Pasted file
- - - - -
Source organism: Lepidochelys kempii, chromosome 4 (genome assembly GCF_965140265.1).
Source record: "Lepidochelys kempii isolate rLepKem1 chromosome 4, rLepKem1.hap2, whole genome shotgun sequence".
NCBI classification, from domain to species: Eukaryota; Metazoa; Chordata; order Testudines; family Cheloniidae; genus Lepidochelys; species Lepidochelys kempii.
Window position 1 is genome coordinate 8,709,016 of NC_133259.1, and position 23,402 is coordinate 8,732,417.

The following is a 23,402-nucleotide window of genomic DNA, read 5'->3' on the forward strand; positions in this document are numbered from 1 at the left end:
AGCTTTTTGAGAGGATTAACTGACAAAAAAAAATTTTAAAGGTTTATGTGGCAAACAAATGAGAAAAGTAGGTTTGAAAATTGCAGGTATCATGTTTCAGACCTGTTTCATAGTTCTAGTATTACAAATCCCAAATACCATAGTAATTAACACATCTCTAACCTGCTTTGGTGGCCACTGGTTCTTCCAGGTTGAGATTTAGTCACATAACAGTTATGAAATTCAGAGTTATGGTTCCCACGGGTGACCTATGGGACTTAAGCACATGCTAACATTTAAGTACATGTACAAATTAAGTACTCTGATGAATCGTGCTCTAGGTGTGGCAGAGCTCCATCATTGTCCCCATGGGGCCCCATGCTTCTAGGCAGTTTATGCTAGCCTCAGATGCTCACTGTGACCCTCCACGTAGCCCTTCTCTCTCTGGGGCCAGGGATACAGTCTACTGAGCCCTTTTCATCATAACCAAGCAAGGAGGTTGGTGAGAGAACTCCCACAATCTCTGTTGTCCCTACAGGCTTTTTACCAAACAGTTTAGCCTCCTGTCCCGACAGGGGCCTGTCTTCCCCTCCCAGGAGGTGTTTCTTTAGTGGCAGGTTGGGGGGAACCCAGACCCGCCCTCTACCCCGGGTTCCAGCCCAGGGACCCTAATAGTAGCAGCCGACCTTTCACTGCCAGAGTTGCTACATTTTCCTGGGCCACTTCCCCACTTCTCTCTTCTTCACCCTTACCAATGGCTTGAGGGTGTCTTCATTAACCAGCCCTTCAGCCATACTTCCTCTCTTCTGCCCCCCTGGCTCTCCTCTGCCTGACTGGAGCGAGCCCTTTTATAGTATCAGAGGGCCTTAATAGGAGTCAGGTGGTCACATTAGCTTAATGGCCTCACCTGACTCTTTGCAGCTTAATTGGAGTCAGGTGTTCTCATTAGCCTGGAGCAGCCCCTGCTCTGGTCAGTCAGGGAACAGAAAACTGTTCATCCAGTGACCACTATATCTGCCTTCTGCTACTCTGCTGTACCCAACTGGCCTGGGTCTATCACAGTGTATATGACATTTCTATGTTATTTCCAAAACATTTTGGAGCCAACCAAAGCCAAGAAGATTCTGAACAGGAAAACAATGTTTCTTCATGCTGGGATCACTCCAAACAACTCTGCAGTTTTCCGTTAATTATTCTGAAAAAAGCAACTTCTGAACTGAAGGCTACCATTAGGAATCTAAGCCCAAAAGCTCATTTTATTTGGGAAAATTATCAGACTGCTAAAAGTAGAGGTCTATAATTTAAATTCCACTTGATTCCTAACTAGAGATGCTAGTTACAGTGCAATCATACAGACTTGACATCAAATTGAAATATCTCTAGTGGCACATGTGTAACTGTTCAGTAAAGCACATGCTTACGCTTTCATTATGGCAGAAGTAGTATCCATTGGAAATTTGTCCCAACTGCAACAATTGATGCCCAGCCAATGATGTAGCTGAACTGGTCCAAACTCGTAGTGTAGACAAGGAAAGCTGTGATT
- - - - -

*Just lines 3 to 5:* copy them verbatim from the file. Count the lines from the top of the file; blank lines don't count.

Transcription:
NCBI classification, from domain to species: Eukaryota; Metazoa; Chordata; order Testudines; family Cheloniidae; genus Lepidochelys; species Lepidochelys kempii.
Window position 1 is genome coordinate 8,709,016 of NC_133259.1, and position 23,402 is coordinate 8,732,417.

The following is a 23,402-nucleotide window of genomic DNA, read 5'->3' on the forward strand; positions in this document are numbered from 1 at the left end: